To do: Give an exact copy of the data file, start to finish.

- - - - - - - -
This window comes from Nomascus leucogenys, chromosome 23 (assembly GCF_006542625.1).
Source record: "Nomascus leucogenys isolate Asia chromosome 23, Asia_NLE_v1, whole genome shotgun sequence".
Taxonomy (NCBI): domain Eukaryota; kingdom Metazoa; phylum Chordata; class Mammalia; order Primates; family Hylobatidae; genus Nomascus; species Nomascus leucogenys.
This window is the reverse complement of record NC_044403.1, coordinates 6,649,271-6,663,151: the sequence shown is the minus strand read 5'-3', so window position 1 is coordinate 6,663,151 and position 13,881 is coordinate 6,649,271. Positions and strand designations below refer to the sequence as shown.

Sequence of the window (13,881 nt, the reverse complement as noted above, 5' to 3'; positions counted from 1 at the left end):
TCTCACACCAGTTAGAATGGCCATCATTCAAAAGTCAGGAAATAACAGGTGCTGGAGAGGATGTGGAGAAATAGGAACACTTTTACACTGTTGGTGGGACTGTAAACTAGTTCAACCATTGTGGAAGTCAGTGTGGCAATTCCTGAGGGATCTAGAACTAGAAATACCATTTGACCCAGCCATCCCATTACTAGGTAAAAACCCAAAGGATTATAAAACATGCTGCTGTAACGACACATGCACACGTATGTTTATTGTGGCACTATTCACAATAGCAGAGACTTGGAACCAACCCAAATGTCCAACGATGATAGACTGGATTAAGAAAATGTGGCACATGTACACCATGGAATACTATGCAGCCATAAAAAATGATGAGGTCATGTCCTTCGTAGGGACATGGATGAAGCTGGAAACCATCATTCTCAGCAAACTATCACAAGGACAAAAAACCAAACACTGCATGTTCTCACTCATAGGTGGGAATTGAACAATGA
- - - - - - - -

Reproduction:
This window comes from Nomascus leucogenys, chromosome 23 (assembly GCF_006542625.1).
Source record: "Nomascus leucogenys isolate Asia chromosome 23, Asia_NLE_v1, whole genome shotgun sequence".
Taxonomy (NCBI): domain Eukaryota; kingdom Metazoa; phylum Chordata; class Mammalia; order Primates; family Hylobatidae; genus Nomascus; species Nomascus leucogenys.
This window is the reverse complement of record NC_044403.1, coordinates 6,649,271-6,663,151: the sequence shown is the minus strand read 5'-3', so window position 1 is coordinate 6,663,151 and position 13,881 is coordinate 6,649,271. Positions and strand designations below refer to the sequence as shown.

Sequence of the window (13,881 nt, the reverse complement as noted above, 5' to 3'; positions counted from 1 at the left end):
TCTCACACCAGTTAGAATGGCCATCATTCAAAAGTCAGGAAATAACAGGTGCTGGAGAGGATGTGGAGAAATAGGAACACTTTTACACTGTTGGTGGGACTGTAAACTAGTTCAACCATTGTGGAAGTCAGTGTGGCAATTCCTGAGGGATCTAGAACTAGAAATACCATTTGACCCAGCCATCCCATTACTAGGTAAAAACCCAAAGGATTATAAAACATGCTGCTGTAACGACACATGCACACGTATGTTTATTGTGGCACTATTCACAATAGCAGAGACTTGGAACCAACCCAAATGTCCAACGATGATAGACTGGATTAAGAAAATGTGGCACATGTACACCATGGAATACTATGCAGCCATAAAAAATGATGAGGTCATGTCCTTCGTAGGGACATGGATGAAGCTGGAAACCATCATTCTCAGCAAACTATCACAAGGACAAAAAACCAAACACTGCATGTTCTCACTCATAGGTGGGAATTGAACAATGA